Texas player treated at hospital after heat illness
AUSTIN, Texas (AP) — Texas sophomore offensive lineman Patrick Hudson was treated in intensive care and remains hospitalized because of a heat-related illness at practice this week, the school said Thursday night.
Hudson, who is 6-foot-4, 335 pounds, was being treated for “exertional heat cramps” Wednesday when medical staff noticed his body temperature rising and he was placed in a cold tub, Texas head athletic trainer Anthony Pass said in a statement.
“We immediately went into our exertional heat illness protocol, which included cold water immersion, in order to get his temperature down and to transport him to the hospital for further care. Patrick remains in the hospital and his condition continue to improve,” Pass said.
A Texas spokesman, citing health privacy concerns, declined to give more details on what happened at practice before Hudson went to the hospital or on his condition. Coach Tom Herman said Hudson was no longer in intensive care.
Herman described the episode as a “full body cramp” and said Hudson was treated in intensive care at the hospital. Texas did not disclose the incident until after practice Thursday night.
“Everything’s great,” Herman said. “His body temperature is back to normal. All the vitals are great.”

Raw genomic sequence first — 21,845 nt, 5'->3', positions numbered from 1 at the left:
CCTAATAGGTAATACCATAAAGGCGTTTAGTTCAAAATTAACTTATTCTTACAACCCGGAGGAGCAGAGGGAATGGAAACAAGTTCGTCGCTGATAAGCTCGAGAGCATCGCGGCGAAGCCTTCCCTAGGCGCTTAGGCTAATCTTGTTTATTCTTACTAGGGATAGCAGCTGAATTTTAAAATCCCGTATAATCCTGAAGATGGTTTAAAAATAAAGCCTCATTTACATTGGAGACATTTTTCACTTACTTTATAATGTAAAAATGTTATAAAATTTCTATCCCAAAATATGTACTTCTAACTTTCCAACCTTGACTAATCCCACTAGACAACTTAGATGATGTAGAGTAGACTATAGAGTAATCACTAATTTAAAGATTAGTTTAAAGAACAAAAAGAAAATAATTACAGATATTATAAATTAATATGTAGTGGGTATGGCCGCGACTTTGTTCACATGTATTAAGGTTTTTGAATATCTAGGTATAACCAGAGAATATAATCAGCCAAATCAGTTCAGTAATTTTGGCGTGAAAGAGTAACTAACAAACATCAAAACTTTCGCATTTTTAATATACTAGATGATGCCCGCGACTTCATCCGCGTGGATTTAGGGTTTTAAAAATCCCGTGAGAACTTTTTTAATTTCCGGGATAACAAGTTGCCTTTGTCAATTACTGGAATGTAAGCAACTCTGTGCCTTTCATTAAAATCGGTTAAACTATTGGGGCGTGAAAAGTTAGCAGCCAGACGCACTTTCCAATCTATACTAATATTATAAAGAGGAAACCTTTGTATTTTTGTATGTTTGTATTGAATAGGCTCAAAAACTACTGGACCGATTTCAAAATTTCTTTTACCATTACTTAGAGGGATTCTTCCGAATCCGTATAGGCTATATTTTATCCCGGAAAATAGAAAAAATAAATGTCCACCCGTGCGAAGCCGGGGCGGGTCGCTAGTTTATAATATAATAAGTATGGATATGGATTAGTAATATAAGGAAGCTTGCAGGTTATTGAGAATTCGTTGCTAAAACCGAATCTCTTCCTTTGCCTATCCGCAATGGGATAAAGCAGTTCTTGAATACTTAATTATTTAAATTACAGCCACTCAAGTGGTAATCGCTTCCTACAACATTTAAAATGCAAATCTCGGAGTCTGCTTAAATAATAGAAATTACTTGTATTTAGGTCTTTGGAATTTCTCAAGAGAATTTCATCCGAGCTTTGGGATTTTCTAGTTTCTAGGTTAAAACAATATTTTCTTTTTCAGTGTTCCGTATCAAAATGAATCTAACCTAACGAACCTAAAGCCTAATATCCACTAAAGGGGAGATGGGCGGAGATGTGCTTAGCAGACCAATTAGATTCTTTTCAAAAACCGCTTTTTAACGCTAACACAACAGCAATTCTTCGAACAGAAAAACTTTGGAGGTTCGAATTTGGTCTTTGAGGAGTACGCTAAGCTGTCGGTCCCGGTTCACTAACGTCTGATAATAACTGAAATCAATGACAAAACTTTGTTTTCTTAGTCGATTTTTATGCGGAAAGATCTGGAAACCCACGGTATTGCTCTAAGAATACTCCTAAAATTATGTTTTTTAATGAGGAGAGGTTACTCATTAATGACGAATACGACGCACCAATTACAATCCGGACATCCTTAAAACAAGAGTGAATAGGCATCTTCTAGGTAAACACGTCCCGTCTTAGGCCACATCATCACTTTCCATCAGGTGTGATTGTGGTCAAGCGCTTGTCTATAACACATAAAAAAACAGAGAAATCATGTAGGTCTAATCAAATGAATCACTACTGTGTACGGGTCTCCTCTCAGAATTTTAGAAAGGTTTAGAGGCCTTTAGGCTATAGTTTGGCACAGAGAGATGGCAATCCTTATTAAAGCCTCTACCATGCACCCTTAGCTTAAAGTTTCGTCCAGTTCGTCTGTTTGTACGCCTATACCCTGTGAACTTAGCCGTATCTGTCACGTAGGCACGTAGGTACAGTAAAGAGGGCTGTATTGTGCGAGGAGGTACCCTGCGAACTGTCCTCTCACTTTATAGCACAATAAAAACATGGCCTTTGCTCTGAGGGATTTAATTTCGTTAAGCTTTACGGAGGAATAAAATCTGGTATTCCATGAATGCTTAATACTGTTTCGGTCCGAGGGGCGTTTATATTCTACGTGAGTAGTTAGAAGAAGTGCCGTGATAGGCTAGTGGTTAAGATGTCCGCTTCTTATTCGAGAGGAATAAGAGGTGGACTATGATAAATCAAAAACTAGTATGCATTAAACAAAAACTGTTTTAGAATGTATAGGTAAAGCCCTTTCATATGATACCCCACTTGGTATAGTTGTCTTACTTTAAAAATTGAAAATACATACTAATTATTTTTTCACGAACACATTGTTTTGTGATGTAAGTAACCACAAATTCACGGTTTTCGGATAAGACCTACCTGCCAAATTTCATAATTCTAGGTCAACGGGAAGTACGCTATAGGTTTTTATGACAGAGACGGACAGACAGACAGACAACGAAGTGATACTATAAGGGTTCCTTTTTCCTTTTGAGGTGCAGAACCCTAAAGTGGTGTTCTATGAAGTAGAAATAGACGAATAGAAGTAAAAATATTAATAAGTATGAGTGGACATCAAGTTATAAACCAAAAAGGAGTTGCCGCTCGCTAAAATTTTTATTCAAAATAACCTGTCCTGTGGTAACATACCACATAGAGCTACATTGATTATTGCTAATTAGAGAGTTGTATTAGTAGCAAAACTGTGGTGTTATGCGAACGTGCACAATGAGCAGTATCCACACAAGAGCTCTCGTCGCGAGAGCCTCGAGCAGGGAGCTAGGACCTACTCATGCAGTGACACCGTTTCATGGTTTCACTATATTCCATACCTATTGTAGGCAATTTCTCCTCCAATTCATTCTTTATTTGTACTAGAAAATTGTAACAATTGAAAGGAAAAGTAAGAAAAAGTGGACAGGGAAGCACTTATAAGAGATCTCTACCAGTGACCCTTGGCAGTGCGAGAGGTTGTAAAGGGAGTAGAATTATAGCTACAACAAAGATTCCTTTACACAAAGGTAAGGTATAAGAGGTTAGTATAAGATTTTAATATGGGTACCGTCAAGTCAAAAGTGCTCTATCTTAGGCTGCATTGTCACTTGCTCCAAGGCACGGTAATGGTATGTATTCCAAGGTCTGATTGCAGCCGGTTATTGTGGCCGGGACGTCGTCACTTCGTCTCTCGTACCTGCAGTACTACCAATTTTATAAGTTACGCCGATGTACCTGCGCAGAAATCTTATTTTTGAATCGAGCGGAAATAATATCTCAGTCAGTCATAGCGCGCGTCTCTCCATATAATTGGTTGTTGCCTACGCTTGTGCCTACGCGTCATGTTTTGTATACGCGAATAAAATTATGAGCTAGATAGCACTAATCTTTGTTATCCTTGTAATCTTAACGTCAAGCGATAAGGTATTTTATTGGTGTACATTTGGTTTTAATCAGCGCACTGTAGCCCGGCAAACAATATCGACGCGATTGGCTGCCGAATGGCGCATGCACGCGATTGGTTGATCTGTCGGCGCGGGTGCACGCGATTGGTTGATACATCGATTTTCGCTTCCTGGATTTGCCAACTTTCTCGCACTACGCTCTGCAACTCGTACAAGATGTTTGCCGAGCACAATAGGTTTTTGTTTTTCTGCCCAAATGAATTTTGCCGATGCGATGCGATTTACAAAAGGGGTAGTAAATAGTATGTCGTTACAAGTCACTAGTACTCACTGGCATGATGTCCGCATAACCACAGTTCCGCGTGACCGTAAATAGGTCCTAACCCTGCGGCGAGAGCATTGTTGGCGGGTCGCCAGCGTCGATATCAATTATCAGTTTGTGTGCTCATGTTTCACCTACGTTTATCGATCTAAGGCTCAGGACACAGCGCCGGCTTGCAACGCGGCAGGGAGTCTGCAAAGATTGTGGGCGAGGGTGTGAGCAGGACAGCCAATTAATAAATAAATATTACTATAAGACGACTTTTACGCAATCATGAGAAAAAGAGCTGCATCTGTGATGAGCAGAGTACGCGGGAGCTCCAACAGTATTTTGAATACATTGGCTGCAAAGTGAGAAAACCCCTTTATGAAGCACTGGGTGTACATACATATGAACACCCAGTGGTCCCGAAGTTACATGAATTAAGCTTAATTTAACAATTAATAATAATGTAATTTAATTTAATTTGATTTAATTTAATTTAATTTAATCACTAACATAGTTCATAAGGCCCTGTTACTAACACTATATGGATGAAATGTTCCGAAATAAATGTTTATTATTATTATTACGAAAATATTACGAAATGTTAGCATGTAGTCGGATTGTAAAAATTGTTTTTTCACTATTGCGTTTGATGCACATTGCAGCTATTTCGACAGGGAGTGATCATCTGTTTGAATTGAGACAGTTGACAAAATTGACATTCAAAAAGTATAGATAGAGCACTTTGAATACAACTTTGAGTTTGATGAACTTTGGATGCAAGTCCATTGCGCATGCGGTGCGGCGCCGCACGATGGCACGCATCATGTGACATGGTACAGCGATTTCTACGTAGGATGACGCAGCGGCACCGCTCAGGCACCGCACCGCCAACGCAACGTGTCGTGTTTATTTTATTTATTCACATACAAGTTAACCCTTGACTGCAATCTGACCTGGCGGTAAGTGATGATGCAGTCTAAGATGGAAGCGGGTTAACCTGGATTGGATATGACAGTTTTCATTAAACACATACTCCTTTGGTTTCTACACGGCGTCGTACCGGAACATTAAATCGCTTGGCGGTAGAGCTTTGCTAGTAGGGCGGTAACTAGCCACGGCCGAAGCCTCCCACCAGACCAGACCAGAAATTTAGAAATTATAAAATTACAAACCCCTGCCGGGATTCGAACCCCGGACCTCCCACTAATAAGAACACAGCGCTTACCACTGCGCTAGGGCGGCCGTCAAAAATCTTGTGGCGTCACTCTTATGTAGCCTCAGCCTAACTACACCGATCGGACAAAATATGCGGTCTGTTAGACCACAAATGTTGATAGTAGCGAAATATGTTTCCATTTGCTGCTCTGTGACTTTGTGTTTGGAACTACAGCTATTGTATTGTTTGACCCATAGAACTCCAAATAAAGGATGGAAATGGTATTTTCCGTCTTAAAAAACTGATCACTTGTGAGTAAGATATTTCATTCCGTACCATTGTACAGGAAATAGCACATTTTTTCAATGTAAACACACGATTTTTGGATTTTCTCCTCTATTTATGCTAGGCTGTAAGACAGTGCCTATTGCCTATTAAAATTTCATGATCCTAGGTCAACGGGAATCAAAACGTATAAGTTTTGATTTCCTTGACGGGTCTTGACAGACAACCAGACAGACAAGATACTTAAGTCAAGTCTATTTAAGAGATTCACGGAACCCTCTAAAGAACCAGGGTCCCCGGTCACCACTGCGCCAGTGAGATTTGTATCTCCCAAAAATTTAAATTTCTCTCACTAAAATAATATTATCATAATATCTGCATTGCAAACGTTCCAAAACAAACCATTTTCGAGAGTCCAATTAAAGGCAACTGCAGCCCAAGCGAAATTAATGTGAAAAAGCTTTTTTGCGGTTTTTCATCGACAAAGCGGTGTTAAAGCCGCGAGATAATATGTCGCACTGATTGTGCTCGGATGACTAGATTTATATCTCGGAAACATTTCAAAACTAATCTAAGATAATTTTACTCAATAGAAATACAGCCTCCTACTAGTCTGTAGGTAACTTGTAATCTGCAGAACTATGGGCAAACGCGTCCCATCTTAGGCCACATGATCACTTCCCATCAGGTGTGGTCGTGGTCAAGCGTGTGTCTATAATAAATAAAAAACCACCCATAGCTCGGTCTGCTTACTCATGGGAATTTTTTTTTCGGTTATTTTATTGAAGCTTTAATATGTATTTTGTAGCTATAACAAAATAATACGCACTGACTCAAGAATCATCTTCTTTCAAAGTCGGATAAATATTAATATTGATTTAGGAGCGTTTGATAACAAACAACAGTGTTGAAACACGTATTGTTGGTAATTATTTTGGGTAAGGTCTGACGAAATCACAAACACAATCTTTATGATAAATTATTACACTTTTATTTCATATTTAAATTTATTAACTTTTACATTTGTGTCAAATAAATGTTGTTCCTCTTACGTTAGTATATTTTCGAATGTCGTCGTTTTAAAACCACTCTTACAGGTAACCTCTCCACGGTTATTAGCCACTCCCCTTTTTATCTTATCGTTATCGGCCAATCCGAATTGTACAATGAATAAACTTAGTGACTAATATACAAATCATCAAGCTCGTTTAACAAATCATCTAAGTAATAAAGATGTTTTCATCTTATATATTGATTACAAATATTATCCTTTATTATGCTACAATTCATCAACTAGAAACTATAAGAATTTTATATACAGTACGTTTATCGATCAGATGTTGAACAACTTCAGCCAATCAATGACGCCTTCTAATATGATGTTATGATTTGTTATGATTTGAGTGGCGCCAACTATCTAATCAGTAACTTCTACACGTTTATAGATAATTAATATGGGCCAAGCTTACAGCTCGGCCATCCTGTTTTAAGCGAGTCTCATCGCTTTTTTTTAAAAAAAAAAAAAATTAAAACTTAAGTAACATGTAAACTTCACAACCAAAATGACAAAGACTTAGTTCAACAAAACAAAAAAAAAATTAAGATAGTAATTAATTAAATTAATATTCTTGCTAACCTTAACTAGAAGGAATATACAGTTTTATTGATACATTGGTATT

Hudson will not play Saturday night against Tulsa. Herman suggested doctors are still running tests to find out why Hudson’s body temperature spiked when others didn’t.
Austin temperatures hit 95 degrees Wednesday afternoon, according to the National Weather Service. Herman said the team practiced outside instead of using the indoor facility.
“It was hot yesterday, really hot and humid. I felt (practicing outside) was necessary. We had been inside quite a bit,” Herman said.
“(Hudson’s) body temperature rose. Our staff did a great job, dunked him in the cold tank, got his temperature dropped,” Herman said. “Sent him to the hospital, and doctors there got his temperature all the way down to normal. All of the tests are to try to figure out why he got a heat illness when nobody else did.”
Herman said Hudson has had cramping issues in the past.
“He’s kind of a cramp guy. For a massive human being, he’s not very fleshy. He’s got a pretty low percentage of body fat,” Herman said.
Maryland offensive lineman Jordan McNair died of heatstroke on June 13 after he was overcome by heat at practice two weeks earlier, prompting the school to place coach DJ Durkin on leave and part ways with its strength and conditioning coach. Maryland beat Texas last weekend 34-29 in the first game of the season.